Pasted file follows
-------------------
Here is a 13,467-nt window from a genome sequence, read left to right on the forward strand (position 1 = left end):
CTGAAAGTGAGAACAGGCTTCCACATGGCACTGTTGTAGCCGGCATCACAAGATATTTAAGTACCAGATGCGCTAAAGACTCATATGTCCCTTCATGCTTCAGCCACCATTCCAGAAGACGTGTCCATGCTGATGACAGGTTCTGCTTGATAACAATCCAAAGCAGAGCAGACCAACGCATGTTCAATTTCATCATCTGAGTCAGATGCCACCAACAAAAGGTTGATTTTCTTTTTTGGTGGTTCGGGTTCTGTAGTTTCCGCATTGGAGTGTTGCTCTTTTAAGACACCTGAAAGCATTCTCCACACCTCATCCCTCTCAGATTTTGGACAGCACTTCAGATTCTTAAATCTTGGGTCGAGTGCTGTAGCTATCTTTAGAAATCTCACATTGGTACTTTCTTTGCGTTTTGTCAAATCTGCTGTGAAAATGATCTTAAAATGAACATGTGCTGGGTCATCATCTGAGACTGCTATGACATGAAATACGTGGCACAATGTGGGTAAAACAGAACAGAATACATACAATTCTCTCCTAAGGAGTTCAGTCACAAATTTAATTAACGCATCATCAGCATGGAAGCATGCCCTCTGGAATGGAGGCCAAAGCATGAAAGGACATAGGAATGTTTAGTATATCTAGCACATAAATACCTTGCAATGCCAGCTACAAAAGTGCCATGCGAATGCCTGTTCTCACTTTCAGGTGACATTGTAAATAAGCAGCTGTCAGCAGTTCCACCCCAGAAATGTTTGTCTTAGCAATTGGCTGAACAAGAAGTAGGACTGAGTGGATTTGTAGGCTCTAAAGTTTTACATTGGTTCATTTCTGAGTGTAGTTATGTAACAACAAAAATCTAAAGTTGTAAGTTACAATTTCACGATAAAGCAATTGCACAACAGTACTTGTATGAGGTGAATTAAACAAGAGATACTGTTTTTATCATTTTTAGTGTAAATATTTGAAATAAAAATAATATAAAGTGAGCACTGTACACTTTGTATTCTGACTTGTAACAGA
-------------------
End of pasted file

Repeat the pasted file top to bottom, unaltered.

Here is a 13,467-nt window from a genome sequence, read left to right on the forward strand (position 1 = left end):
CTGAAAGTGAGAACAGGCTTCCACATGGCACTGTTGTAGCCGGCATCACAAGATATTTAAGTACCAGATGCGCTAAAGACTCATATGTCCCTTCATGCTTCAGCCACCATTCCAGAAGACGTGTCCATGCTGATGACAGGTTCTGCTTGATAACAATCCAAAGCAGAGCAGACCAACGCATGTTCAATTTCATCATCTGAGTCAGATGCCACCAACAAAAGGTTGATTTTCTTTTTTGGTGGTTCGGGTTCTGTAGTTTCCGCATTGGAGTGTTGCTCTTTTAAGACACCTGAAAGCATTCTCCACACCTCATCCCTCTCAGATTTTGGACAGCACTTCAGATTCTTAAATCTTGGGTCGAGTGCTGTAGCTATCTTTAGAAATCTCACATTGGTACTTTCTTTGCGTTTTGTCAAATCTGCTGTGAAAATGATCTTAAAATGAACATGTGCTGGGTCATCATCTGAGACTGCTATGACATGAAATACGTGGCACAATGTGGGTAAAACAGAACAGAATACATACAATTCTCTCCTAAGGAGTTCAGTCACAAATTTAATTAACGCATCATCAGCATGGAAGCATGCCCTCTGGAATGGAGGCCAAAGCATGAAAGGACATAGGAATGTTTAGTATATCTAGCACATAAATACCTTGCAATGCCAGCTACAAAAGTGCCATGCGAATGCCTGTTCTCACTTTCAGGTGACATTGTAAATAAGCAGCTGTCAGCAGTTCCACCCCAGAAATGTTTGTCTTAGCAATTGGCTGAACAAGAAGTAGGACTGAGTGGATTTGTAGGCTCTAAAGTTTTACATTGGTTCATTTCTGAGTGTAGTTATGTAACAACAAAAATCTAAAGTTGTAAGTTACAATTTCACGATAAAGCAATTGCACAACAGTACTTGTATGAGGTGAATTAAACAAGAGATACTGTTTTTATCATTTTTAGTGTAAATATTTGAAATAAAAATAATATAAAGTGAGCACTGTACACTTTGTATTCTGACTTGTAACAGA